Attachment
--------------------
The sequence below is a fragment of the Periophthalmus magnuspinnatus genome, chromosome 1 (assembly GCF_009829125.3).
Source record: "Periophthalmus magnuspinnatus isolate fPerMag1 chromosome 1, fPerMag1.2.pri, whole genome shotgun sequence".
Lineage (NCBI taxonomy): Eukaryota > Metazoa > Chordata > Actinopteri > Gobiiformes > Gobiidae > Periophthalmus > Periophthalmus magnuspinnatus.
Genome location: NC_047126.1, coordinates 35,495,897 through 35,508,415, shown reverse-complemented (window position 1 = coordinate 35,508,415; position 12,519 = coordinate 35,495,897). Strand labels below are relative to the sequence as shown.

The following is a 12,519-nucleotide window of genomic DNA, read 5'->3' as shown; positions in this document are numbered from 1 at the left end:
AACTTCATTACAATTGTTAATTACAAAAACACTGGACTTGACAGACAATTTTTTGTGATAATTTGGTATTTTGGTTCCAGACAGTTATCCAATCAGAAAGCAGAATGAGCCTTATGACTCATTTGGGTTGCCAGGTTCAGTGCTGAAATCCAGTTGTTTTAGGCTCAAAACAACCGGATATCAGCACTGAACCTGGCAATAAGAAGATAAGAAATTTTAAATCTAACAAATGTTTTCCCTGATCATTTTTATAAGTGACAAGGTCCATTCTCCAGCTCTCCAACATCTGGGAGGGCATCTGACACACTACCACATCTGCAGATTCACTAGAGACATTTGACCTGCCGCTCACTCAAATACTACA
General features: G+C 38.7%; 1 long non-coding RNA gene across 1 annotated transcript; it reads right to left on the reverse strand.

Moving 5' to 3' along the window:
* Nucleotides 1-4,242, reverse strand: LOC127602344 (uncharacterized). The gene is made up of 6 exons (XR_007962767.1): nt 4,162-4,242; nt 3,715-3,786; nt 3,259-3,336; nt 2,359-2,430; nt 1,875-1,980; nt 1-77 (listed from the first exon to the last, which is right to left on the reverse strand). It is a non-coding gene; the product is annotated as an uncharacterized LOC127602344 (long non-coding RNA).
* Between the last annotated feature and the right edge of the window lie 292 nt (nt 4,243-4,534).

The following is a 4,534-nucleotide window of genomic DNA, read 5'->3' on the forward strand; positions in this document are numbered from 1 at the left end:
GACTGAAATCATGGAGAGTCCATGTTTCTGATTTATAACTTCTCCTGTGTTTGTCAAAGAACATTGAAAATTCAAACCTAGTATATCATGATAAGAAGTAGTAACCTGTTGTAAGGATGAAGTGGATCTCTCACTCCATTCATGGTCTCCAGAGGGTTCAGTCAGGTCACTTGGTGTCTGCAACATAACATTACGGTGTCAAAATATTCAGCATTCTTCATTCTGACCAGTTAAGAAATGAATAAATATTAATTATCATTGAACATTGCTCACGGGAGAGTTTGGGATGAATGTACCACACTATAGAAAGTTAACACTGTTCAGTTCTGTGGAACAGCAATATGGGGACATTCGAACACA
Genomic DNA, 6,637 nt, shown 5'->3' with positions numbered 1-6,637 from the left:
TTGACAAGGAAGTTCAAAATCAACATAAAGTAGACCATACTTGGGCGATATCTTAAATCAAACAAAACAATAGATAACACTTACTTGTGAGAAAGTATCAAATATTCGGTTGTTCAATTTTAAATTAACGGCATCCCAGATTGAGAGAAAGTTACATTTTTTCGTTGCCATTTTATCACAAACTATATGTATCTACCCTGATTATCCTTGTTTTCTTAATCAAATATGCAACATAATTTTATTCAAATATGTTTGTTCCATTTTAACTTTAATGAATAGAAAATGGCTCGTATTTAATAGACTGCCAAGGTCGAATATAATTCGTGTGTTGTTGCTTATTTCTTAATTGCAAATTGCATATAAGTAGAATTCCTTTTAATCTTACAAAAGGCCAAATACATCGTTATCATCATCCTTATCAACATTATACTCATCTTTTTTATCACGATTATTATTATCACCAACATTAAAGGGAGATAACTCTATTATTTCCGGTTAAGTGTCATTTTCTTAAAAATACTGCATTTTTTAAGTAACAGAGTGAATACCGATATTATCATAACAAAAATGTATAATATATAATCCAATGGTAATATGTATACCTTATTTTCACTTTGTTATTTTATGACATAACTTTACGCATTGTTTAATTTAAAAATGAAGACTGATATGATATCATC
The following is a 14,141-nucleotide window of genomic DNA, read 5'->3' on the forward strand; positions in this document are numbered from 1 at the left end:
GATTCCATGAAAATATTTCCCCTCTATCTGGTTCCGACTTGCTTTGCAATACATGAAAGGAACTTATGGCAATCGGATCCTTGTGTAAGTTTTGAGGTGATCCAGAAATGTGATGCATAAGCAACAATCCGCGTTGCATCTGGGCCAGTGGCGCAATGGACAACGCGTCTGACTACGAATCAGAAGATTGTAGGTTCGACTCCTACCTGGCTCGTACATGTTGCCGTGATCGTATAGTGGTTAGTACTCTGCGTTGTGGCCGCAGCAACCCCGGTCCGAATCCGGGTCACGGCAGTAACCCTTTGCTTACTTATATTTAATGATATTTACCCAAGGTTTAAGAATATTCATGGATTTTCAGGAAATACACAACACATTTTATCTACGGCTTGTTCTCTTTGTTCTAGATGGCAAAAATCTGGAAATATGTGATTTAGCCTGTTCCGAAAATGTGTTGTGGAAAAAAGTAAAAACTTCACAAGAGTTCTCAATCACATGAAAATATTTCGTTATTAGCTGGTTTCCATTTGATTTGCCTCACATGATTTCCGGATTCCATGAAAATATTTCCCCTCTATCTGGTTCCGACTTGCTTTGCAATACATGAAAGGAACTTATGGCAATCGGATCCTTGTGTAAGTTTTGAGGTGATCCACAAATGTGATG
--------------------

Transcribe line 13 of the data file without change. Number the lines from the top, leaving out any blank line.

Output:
Genomic DNA, 6,637 nt, shown 5'->3' with positions numbered 1-6,637 from the left: